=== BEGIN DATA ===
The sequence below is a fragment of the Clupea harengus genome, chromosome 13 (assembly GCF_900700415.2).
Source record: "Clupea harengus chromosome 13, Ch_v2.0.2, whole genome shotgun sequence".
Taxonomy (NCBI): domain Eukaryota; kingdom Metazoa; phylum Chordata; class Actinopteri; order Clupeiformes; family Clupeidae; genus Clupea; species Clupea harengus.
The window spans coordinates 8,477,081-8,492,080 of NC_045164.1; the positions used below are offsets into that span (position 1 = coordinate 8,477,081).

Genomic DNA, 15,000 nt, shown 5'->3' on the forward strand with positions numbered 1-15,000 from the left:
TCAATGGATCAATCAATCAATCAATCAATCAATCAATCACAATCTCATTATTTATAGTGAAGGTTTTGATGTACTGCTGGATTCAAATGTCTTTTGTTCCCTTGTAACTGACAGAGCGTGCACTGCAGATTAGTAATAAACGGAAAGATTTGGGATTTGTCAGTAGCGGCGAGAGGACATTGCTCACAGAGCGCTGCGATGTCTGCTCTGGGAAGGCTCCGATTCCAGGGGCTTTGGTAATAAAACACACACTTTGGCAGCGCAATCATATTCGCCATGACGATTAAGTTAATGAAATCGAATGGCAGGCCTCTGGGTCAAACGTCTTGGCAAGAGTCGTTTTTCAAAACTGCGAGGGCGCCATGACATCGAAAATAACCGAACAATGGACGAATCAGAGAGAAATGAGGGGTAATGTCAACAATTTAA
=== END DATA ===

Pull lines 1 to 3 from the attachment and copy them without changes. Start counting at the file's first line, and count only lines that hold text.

The sequence below is a fragment of the Clupea harengus genome, chromosome 13 (assembly GCF_900700415.2).
Source record: "Clupea harengus chromosome 13, Ch_v2.0.2, whole genome shotgun sequence".
Taxonomy (NCBI): domain Eukaryota; kingdom Metazoa; phylum Chordata; class Actinopteri; order Clupeiformes; family Clupeidae; genus Clupea; species Clupea harengus.